AUSTIN – The Texas National Guard has begun deploying troops to help secure the state’s southern border with Mexico as President Donald Trump has been unable to get the U.S. Congress or Mexico to fully fund his proposed wall along the border.
A Guard spokesman said 250 personnel would be sent to patrol the area within the next 72 hours.
The deployment, announced on Friday by Texas officials, comes after Trump directed Defense Secretary James Mattis to request the use of National Guard personnel to help the Department of Homeland Security secure the border in four southwestern U.S. states, including Texas.
Mattis on Friday authorized the funding for up to 4,000 National Guard troops for the operation through Sept. 30, a Department of Defense memo showed.
The troops will be under the ‘command and control’ of their respective governors, it said.
Arizona is also planning to deploy 150 troops there next week.
The states of New Mexico and California have been asked to take similar action to Texas and Arizona.
Trump has failed so far to persuade either the Mexican government or the U.S. Congress to fully fund a wall he wants to build along the border. Mexican President Enrique Pena Nieto on Thursday sharply rebuked Trump over the plan.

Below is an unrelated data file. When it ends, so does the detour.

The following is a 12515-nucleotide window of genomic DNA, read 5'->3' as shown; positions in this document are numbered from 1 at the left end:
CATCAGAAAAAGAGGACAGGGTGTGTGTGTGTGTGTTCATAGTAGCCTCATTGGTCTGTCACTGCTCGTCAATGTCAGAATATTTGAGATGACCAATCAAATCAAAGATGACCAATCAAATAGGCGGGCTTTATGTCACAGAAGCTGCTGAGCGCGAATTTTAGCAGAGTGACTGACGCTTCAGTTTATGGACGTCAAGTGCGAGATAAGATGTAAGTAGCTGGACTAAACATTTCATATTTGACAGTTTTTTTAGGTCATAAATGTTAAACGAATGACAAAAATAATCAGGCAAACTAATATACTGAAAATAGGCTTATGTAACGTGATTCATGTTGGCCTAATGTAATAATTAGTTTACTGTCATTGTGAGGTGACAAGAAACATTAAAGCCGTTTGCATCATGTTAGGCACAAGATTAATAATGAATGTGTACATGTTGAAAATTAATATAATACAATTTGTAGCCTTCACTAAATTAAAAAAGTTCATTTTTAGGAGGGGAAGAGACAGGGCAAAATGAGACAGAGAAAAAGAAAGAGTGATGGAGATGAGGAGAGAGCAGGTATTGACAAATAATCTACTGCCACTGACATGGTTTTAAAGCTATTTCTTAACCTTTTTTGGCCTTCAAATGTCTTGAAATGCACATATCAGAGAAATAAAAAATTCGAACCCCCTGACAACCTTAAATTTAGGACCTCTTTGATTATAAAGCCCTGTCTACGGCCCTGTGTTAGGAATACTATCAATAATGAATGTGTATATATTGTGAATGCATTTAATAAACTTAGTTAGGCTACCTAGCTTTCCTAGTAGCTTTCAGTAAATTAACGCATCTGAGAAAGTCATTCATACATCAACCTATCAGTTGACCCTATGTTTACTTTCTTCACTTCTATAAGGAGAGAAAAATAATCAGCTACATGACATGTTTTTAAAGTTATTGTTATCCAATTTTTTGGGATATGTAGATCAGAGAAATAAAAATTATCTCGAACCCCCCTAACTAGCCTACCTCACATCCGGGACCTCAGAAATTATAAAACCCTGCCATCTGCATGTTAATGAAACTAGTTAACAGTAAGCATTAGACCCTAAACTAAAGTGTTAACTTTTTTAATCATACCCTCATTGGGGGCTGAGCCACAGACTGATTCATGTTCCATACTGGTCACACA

On Friday, the U.S. president also outlined plans to end a practice dubbed “catch and release” as part of his stricter anti-immigration policies.
Trump wants illegal immigrants to be held in detention while they wait to hear if they will be deported, instead of being freed.
He has asked the Department of Defense for a detailed list of military and other facilities that could perform that function.
Trump has called sending troops to the Mexico border a “big step”, but both his predecessors also dispatched the National Guard there.
President Barack Obama sent some 1,200 soldiers to guard the boundary, while President George W. Bush deployed about 6,000 troops to help Border Patrol in what was called Operation Jump Start.
About 100 members of the Texas Military Department are currently assigned along the border in an ‘observe and report’ role.